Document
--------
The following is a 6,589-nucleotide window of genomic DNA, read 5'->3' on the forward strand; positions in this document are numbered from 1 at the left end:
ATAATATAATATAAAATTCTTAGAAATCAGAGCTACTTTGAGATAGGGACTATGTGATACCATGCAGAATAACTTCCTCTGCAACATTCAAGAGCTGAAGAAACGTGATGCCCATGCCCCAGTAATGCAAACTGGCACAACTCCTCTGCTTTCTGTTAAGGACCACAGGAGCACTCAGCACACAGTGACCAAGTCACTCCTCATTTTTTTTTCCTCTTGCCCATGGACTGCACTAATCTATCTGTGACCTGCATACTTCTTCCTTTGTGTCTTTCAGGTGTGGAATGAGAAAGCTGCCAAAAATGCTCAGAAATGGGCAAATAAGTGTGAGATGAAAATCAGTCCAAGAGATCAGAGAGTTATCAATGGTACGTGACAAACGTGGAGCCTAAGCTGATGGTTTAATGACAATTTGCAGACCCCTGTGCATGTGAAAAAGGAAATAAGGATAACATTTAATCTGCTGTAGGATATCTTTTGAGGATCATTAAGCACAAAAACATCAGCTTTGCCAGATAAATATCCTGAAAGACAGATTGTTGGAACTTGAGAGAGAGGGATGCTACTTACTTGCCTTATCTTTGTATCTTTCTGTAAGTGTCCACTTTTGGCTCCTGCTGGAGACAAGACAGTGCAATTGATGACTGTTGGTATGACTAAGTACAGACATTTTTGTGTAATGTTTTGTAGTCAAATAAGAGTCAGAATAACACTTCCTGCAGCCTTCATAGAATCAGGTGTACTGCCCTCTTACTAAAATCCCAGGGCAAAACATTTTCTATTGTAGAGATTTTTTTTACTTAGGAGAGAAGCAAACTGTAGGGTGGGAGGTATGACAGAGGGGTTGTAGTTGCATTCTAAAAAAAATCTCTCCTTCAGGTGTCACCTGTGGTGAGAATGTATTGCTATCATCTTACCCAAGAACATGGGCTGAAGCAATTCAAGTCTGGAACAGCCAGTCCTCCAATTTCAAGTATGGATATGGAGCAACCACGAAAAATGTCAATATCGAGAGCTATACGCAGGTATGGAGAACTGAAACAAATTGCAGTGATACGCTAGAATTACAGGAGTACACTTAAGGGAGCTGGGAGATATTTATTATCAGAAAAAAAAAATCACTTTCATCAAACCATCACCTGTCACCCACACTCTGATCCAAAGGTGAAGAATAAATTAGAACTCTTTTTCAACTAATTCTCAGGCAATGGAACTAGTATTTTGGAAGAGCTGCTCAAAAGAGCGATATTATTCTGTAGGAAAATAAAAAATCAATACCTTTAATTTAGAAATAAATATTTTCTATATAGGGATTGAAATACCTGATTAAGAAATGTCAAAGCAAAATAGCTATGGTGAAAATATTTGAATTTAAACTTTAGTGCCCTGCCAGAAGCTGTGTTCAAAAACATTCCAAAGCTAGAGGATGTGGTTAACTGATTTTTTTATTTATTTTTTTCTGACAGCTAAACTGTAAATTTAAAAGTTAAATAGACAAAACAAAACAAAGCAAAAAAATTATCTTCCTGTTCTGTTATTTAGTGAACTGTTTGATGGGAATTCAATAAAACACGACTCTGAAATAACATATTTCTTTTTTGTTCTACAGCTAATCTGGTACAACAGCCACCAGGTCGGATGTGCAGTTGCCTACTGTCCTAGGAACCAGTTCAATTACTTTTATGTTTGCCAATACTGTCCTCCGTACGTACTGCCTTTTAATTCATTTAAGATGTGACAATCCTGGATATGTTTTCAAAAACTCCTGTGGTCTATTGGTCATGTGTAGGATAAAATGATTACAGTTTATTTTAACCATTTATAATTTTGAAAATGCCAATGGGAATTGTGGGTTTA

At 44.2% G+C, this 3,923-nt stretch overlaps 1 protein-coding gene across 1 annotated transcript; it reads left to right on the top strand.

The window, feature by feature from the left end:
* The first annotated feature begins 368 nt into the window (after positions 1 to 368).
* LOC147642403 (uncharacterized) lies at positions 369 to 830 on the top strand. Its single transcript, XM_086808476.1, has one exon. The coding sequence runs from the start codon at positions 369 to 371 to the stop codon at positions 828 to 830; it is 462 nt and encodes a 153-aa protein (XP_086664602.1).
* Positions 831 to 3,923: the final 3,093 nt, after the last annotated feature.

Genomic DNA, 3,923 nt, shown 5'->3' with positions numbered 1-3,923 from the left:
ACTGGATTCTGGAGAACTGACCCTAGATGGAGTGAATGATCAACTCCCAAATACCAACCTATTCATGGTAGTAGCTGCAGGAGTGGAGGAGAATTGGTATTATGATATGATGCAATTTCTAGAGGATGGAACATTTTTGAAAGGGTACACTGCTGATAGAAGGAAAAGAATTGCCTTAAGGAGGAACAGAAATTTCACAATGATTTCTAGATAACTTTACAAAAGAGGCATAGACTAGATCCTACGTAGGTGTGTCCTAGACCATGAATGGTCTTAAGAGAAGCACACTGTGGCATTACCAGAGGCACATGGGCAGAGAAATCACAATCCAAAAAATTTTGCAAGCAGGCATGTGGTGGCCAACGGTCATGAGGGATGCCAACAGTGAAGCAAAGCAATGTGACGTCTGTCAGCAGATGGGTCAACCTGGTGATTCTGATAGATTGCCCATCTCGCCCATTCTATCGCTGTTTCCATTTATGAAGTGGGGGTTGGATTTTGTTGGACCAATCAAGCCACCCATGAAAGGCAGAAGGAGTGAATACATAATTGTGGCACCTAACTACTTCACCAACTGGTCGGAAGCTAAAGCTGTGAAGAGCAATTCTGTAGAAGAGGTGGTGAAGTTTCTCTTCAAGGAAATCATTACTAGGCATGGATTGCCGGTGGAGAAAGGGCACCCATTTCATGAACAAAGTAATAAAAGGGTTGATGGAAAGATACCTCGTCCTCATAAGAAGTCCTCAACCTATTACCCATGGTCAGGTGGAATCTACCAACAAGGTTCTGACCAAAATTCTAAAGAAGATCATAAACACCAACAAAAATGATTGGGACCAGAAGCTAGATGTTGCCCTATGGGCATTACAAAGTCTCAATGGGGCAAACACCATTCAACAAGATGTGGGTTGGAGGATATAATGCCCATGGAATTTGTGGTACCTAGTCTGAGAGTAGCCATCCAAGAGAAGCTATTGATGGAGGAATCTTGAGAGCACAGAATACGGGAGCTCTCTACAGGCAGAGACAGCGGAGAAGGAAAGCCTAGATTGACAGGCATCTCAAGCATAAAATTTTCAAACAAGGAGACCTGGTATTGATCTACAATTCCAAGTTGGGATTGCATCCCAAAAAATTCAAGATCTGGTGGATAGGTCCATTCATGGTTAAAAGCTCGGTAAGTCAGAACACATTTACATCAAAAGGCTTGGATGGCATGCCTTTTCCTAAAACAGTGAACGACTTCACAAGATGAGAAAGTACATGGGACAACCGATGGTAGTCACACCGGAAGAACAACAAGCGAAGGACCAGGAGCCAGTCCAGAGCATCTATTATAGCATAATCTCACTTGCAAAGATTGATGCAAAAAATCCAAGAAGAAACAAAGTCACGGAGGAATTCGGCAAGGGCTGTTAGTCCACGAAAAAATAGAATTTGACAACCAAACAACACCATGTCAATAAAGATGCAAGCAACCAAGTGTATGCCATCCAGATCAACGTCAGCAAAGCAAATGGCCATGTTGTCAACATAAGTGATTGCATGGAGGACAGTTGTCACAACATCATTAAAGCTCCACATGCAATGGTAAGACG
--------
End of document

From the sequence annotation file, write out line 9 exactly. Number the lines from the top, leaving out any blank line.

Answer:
ACTGGATTCTGGAGAACTGACCCTAGATGGAGTGAATGATCAACTCCCAAATACCAACCTATTCATGGTAGTAGCTGCAGGAGTGGAGGAGAATTGGTATTATGATATGATGCAATTTCTAGAGGATGGAACATTTTTGAAAGGGTACACTGCTGATAGAAGGAAAAGAATTGCCTTAAGGAGGAACAGAAATTTCACAATGATTTCTAGATAACTTTACAAAAGAGGCATAGACTAGATCCTACGTAGGTGTGTCCTAGACCATGAATGGTCTTAAGAGAAGCACACTGTGGCATTACCAGAGGCACATGGGCAGAGAAATCACAATCCAAAAAATTTTGCAAGCAGGCATGTGGTGGCCAACGGTCATGAGGGATGCCAACAGTGAAGCAAAGCAATGTGACGTCTGTCAGCAGATGGGTCAACCTGGTGATTCTGATAGATTGCCCATCTCGCCCATTCTATCGCTGTTTCCATTTATGAAGTGGGGGTTGGATTTTGTTGGACCAATCAAGCCACCCATGAAAGGCAGAAGGAGTGAATACATAATTGTGGCACCTAACTACTTCACCAACTGGTCGGAAGCTAAAGCTGTGAAGAGCAATTCTGTAGAAGAGGTGGTGAAGTTTCTCTTCAAGGAAATCATTACTAGGCATGGATTGCCGGTGGAGAAAGGGCACCCATTTCATGAACAAAGTAATAAAAGGGTTGATGGAAAGATACCTCGTCCTCATAAGAAGTCCTCAACCTATTACCCATGGTCAGGTGGAATCTACCAACAAGGTTCTGACCAAAATTCTAAAGAAGATCATAAACACCAACAAAAATGATTGGGACCAGAAGCTAGATGTTGCCCTATGGGCATTACAAAGTCTCAATGGGGCAAACACCATTCAACAAGATGTGGGTTGGAGGATATAATGCCCATGGAATTTGTGGTACCTAGTCTGAGAGTAGCCATCCAAGAGAAGCTATTGATGGAGGAATCTTGAGAGCACAGAATACGGGAGCTCTCTACAGGCAGAGACAGCGGAGAAGGAAAGCCTAGATTGACAGGCATCTCAAGCATAAAATTTTCAAACAAGGAGACCTGGTATTGATCTACAATTCCAAGTTGGGATTGCATCCCAAAAAATTCAAGATCTGGTGGATAGGTCCATTCATGGTTAAAAGCTCGGTAAGTCAGAACACATTTACATCAAAAGGCTTGGATGGCATGCCTTTTCCTAAAACAGTGAACGACTTCACAAGATGAGAAAGTACATGGGACAACCGATGGTAGTCACACCGGAAGAACAACAAGCGAAGGACCAGGAGCCAGTCCAGAGCATCTATTATAGCATAATCTCACTTGCAAAGATTGATGCAAAAAATCCAAGAAGAAACAAAGTCACGGAGGAATTCGGCAAGGGCTGTTAGTCCACGAAAAAATAGAATTTGACAACCAAACAACACCATGTCAATAAAGATGCAAGCAACCAAGTGTATGCCATCCAGATCAACGTCAGCAAAGCAAATGGCCATGTTGTCAACATAAGTGATTGCATGGAGGACAGTTGTCACAACATCATTAAAGCTCCACATGCAATGGTAAGACG